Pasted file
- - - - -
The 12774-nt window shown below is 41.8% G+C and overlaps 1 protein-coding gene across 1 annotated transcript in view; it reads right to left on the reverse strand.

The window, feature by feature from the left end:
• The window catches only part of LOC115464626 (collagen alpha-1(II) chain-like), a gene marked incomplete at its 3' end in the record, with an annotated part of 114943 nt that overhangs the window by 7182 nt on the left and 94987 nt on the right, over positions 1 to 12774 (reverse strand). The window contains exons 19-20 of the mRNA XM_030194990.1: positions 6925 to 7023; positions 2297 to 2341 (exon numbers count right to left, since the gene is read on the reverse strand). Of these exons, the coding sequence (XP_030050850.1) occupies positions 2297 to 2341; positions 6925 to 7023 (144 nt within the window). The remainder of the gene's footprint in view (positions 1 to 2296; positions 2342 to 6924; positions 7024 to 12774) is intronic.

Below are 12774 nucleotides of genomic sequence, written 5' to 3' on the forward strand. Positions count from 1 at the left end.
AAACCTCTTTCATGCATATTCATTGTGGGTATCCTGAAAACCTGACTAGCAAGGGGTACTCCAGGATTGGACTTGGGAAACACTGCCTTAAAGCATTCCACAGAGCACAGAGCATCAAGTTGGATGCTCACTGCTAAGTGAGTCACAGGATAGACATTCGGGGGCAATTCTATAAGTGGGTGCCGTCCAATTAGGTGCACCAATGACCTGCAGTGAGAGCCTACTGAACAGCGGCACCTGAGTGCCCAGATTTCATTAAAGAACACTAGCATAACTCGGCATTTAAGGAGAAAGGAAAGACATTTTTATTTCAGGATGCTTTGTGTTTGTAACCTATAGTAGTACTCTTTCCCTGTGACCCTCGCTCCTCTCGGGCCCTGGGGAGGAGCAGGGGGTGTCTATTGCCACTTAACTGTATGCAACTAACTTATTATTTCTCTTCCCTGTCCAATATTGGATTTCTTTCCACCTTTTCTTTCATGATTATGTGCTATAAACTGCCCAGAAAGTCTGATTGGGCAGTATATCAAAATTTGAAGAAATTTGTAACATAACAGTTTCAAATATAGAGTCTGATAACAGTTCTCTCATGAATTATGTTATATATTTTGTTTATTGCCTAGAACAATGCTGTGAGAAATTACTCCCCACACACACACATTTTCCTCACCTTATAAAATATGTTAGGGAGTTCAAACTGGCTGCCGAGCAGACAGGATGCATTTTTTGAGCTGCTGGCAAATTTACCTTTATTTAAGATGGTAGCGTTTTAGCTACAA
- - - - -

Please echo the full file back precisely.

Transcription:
The 12774-nt window shown below is 41.8% G+C and overlaps 1 protein-coding gene across 1 annotated transcript in view; it reads right to left on the reverse strand.

The window, feature by feature from the left end:
• The window catches only part of LOC115464626 (collagen alpha-1(II) chain-like), a gene marked incomplete at its 3' end in the record, with an annotated part of 114943 nt that overhangs the window by 7182 nt on the left and 94987 nt on the right, over positions 1 to 12774 (reverse strand). The window contains exons 19-20 of the mRNA XM_030194990.1: positions 6925 to 7023; positions 2297 to 2341 (exon numbers count right to left, since the gene is read on the reverse strand). Of these exons, the coding sequence (XP_030050850.1) occupies positions 2297 to 2341; positions 6925 to 7023 (144 nt within the window). The remainder of the gene's footprint in view (positions 1 to 2296; positions 2342 to 6924; positions 7024 to 12774) is intronic.

Below are 12774 nucleotides of genomic sequence, written 5' to 3' on the forward strand. Positions count from 1 at the left end.
AAACCTCTTTCATGCATATTCATTGTGGGTATCCTGAAAACCTGACTAGCAAGGGGTACTCCAGGATTGGACTTGGGAAACACTGCCTTAAAGCATTCCACAGAGCACAGAGCATCAAGTTGGATGCTCACTGCTAAGTGAGTCACAGGATAGACATTCGGGGGCAATTCTATAAGTGGGTGCCGTCCAATTAGGTGCACCAATGACCTGCAGTGAGAGCCTACTGAACAGCGGCACCTGAGTGCCCAGATTTCATTAAAGAACACTAGCATAACTCGGCATTTAAGGAGAAAGGAAAGACATTTTTATTTCAGGATGCTTTGTGTTTGTAACCTATAGTAGTACTCTTTCCCTGTGACCCTCGCTCCTCTCGGGCCCTGGGGAGGAGCAGGGGGTGTCTATTGCCACTTAACTGTATGCAACTAACTTATTATTTCTCTTCCCTGTCCAATATTGGATTTCTTTCCACCTTTTCTTTCATGATTATGTGCTATAAACTGCCCAGAAAGTCTGATTGGGCAGTATATCAAAATTTGAAGAAATTTGTAACATAACAGTTTCAAATATAGAGTCTGATAACAGTTCTCTCATGAATTATGTTATATATTTTGTTTATTGCCTAGAACAATGCTGTGAGAAATTACTCCCCACACACACACATTTTCCTCACCTTATAAAATATGTTAGGGAGTTCAAACTGGCTGCCGAGCAGACAGGATGCATTTTTTGAGCTGCTGGCAAATTTACCTTTATTTAAGATGGTAGCGTTTTAGCTACAA